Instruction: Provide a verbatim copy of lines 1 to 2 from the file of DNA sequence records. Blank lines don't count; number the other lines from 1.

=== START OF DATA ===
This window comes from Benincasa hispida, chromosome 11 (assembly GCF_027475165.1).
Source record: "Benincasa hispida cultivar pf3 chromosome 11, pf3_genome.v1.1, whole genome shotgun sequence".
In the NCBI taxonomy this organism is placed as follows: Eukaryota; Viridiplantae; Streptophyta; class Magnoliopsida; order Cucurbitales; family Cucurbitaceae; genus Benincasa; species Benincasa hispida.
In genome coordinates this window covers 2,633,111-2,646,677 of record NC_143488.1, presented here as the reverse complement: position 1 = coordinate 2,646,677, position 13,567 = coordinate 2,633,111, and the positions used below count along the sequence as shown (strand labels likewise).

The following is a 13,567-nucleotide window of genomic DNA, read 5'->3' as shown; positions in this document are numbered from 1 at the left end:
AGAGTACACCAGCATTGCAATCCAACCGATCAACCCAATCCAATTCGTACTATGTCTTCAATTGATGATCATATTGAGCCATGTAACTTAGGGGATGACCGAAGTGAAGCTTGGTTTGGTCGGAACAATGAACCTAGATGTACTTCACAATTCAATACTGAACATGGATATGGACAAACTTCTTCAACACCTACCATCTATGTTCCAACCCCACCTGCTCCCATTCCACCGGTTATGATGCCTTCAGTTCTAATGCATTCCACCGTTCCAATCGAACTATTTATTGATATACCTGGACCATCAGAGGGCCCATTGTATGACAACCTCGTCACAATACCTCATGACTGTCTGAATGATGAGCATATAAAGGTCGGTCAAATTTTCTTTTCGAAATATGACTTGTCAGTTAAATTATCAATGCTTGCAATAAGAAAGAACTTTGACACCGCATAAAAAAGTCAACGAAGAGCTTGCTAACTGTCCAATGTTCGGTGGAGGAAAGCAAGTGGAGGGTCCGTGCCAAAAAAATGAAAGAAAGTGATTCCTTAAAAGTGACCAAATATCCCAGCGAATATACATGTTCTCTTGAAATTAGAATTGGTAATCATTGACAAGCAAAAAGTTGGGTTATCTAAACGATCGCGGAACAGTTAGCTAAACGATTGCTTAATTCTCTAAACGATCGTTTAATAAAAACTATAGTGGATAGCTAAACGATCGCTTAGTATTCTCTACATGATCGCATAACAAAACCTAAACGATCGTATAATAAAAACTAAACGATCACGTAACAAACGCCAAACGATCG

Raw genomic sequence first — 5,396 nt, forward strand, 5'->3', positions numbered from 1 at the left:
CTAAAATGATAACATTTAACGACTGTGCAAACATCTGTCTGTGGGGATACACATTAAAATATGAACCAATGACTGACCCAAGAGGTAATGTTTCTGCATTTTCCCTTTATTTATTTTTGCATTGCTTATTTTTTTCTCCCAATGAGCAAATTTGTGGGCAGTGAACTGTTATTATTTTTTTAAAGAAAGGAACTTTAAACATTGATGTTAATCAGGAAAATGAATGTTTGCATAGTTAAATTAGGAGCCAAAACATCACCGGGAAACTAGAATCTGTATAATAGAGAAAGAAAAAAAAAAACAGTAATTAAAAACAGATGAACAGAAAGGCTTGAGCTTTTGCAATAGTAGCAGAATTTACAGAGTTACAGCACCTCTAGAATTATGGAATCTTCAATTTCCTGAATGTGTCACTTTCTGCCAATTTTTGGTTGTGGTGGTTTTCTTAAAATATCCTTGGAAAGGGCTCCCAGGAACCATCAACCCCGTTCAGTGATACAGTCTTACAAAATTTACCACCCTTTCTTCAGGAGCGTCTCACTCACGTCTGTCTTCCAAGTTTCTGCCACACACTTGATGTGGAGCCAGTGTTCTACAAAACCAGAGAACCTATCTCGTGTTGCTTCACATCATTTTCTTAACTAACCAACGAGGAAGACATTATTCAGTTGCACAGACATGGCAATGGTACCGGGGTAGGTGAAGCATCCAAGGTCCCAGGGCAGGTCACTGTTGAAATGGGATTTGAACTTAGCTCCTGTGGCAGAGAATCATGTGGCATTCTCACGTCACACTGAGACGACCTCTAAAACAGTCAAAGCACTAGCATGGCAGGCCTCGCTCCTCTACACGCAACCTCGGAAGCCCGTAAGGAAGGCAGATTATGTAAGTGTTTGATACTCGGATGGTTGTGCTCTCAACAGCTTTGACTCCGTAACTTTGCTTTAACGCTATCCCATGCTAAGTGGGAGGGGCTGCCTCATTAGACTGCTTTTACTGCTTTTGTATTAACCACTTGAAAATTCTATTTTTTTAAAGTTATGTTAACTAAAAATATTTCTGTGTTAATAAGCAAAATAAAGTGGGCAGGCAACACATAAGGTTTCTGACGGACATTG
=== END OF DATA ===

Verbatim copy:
This window comes from Benincasa hispida, chromosome 11 (assembly GCF_027475165.1).
Source record: "Benincasa hispida cultivar pf3 chromosome 11, pf3_genome.v1.1, whole genome shotgun sequence".